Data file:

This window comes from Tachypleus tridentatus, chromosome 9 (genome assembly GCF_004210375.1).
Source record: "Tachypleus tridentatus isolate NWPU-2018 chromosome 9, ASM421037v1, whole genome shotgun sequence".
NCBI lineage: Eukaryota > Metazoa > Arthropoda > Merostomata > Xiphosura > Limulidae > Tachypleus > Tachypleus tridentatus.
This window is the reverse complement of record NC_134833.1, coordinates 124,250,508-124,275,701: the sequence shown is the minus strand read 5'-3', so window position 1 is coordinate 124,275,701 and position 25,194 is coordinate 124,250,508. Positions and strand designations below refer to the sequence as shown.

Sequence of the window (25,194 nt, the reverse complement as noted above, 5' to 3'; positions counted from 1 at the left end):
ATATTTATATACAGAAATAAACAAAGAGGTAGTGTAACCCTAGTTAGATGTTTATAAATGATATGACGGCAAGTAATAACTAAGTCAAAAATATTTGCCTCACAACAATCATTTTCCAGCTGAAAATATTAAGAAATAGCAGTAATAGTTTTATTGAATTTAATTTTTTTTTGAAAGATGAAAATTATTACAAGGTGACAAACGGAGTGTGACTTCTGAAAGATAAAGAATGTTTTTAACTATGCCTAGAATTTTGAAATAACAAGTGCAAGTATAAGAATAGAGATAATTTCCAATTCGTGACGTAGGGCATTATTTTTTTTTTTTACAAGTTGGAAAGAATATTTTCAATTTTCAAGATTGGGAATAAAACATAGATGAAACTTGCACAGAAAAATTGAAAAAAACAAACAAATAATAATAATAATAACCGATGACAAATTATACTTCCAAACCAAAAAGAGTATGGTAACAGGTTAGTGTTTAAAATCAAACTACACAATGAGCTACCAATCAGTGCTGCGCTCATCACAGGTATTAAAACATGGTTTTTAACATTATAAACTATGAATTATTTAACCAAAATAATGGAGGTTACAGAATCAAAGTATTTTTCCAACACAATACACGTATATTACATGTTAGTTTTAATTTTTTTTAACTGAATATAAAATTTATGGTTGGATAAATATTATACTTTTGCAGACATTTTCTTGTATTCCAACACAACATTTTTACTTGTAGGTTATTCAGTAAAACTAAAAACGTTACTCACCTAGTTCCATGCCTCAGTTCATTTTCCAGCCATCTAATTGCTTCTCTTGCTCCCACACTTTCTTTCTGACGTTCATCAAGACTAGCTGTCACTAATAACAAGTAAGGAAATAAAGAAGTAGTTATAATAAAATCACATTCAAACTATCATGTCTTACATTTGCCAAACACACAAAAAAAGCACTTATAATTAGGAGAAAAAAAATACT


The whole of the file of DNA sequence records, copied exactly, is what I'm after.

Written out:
This window comes from Tachypleus tridentatus, chromosome 9 (genome assembly GCF_004210375.1).
Source record: "Tachypleus tridentatus isolate NWPU-2018 chromosome 9, ASM421037v1, whole genome shotgun sequence".
NCBI lineage: Eukaryota > Metazoa > Arthropoda > Merostomata > Xiphosura > Limulidae > Tachypleus > Tachypleus tridentatus.
This window is the reverse complement of record NC_134833.1, coordinates 124,250,508-124,275,701: the sequence shown is the minus strand read 5'-3', so window position 1 is coordinate 124,275,701 and position 25,194 is coordinate 124,250,508. Positions and strand designations below refer to the sequence as shown.

Sequence of the window (25,194 nt, the reverse complement as noted above, 5' to 3'; positions counted from 1 at the left end):
ATATTTATATACAGAAATAAACAAAGAGGTAGTGTAACCCTAGTTAGATGTTTATAAATGATATGACGGCAAGTAATAACTAAGTCAAAAATATTTGCCTCACAACAATCATTTTCCAGCTGAAAATATTAAGAAATAGCAGTAATAGTTTTATTGAATTTAATTTTTTTTTGAAAGATGAAAATTATTACAAGGTGACAAACGGAGTGTGACTTCTGAAAGATAAAGAATGTTTTTAACTATGCCTAGAATTTTGAAATAACAAGTGCAAGTATAAGAATAGAGATAATTTCCAATTCGTGACGTAGGGCATTATTTTTTTTTTTTACAAGTTGGAAAGAATATTTTCAATTTTCAAGATTGGGAATAAAACATAGATGAAACTTGCACAGAAAAATTGAAAAAAACAAACAAATAATAATAATAATAACCGATGACAAATTATACTTCCAAACCAAAAAGAGTATGGTAACAGGTTAGTGTTTAAAATCAAACTACACAATGAGCTACCAATCAGTGCTGCGCTCATCACAGGTATTAAAACATGGTTTTTAACATTATAAACTATGAATTATTTAACCAAAATAATGGAGGTTACAGAATCAAAGTATTTTTCCAACACAATACACGTATATTACATGTTAGTTTTAATTTTTTTTAACTGAATATAAAATTTATGGTTGGATAAATATTATACTTTTGCAGACATTTTCTTGTATTCCAACACAACATTTTTACTTGTAGGTTATTCAGTAAAACTAAAAACGTTACTCACCTAGTTCCATGCCTCAGTTCATTTTCCAGCCATCTAATTGCTTCTCTTGCTCCCACACTTTCTTTCTGACGTTCATCAAGACTAGCTGTCACTAATAACAAGTAAGGAAATAAAGAAGTAGTTATAATAAAATCACATTCAAACTATCATGTCTTACATTTGCCAAACACACAAAAAAAGCACTTATAATTAGGAGAAAAAAAATACT